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Cleaning Without Harsh Chemicals

All of the Clean — None of the Chemicals!

Sure, we’ve all used conventional cleaning products at some point or another. But while chemical cleaners may do the job, some harsh ingredients can be damaging to certain surfaces, or may cause irritation to our skin or eyes. Fortunately, cleaning without chemicals is easier than you may realize, as you probably already have many of the ingredients at home — and you may be surprised at just how effective natural cleaners can be!

Here are five ways to keep high-traffic areas clean, au naturel:

Countertops. For non-porous surfaces, such as quartz or laminate, use a 50/50 mixture of water and vinegar in a spray bottle. Simply spray and wipe down as often as needed for an easy, effective, and chemical-free clean. For porous surfaces, such as granite, stone, or marble, vinegar can be damaging, so try substituting rubbing alcohol or even vodka for it.

Stainless Steel. Stainless steel tends to show a lot of fingerprints and residue, but it doesn’t take much to get it looking like new! Simply mix a mild soap or detergent with warm water and use a non-abrasive sponge to wipe the surface. Once cleaned, rinse the surface with fresh water and polish with a lint-free, dry cloth.

Refrigerator Shelves, Drawers, and Bins. The surfaces inside a refrigerator are high-touch areas that can quickly accumulate residue and buildup. No harsh cleaners are needed to get these areas sparkling clean. Mix a cup of baking soda into a bowl of water and wipe down all surfaces using a non-abrasive sponge.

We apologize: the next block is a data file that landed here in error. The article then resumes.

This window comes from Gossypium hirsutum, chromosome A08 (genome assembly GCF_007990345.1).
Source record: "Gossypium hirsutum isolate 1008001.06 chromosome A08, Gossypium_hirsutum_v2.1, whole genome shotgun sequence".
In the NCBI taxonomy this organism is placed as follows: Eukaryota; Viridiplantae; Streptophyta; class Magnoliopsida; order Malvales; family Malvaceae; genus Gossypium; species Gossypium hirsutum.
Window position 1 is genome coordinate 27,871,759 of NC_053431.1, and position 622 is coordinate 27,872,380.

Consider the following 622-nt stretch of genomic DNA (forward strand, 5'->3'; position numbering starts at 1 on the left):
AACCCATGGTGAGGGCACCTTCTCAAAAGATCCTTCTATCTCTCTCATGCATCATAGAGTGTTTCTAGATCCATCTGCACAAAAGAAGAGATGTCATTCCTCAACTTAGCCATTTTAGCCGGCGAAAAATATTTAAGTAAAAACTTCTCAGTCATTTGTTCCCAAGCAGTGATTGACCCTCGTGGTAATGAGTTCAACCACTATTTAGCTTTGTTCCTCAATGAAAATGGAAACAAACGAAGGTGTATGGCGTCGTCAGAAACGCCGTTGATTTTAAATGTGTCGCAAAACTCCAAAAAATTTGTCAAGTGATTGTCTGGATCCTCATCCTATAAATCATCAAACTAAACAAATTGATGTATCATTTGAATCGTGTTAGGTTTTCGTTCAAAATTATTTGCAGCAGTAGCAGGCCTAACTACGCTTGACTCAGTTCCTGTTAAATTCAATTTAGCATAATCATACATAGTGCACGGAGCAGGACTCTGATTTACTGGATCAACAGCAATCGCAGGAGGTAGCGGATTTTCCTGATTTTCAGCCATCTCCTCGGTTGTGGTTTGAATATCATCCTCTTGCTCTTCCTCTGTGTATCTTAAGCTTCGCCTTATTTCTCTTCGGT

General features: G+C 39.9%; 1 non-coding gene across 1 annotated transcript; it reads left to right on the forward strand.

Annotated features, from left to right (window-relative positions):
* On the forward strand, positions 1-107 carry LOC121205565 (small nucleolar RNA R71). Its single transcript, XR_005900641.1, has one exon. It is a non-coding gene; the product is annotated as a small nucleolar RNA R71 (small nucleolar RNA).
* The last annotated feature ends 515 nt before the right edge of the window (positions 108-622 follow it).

Baked-On Microwave Spills. When it comes to cleaning, we tend to overlook one of the most popular appliances in the kitchen: the microwave. As a result, small spills can harden and get baked on. Instead of resorting to harsh cleaners, try heating 1 cup of water in the microwave for 2 to 5 minutes. The steam from the water should loosen the spills, making it easier to wipe them off. To freshen the scent in your microwave, try adding a few drops of lemon juice to the water. Here are some additional tips for how to clean and deodorize a microwave.

Hard Water Deposits. Minerals from hard water can leave behind white residue on bathroom fixtures and kitchen faucets. Calcium deposits can appear tough to clean, but they’re relatively simple to dissolve — and no chemicals are needed! Simply scrub with lemon juice, then rinse thoroughly with clean water. If the deposit persists, try mixing two parts baking soda to one part vinegar. Rub the paste onto the buildup, let sit for 5 minutes, then scrub clean, rinse with water, and dry thoroughly.

Ovens. Cleaning your oven without harsh cleaners is easy, especially if your oven has a self-cleaning feature — simply turn the self-clean feature on, wait the required amount of time, and wipe away any remaining ash and residue. Always check your Use and Care Guide for model-specific instructions before you begin. If your oven is not a self-cleaning model, start with the inside and outside of the oven door, then move onto the racks and the stovetop. For a full overview of how to clean a conventional, non-self-cleaning oven, refer to this step-by-step article.
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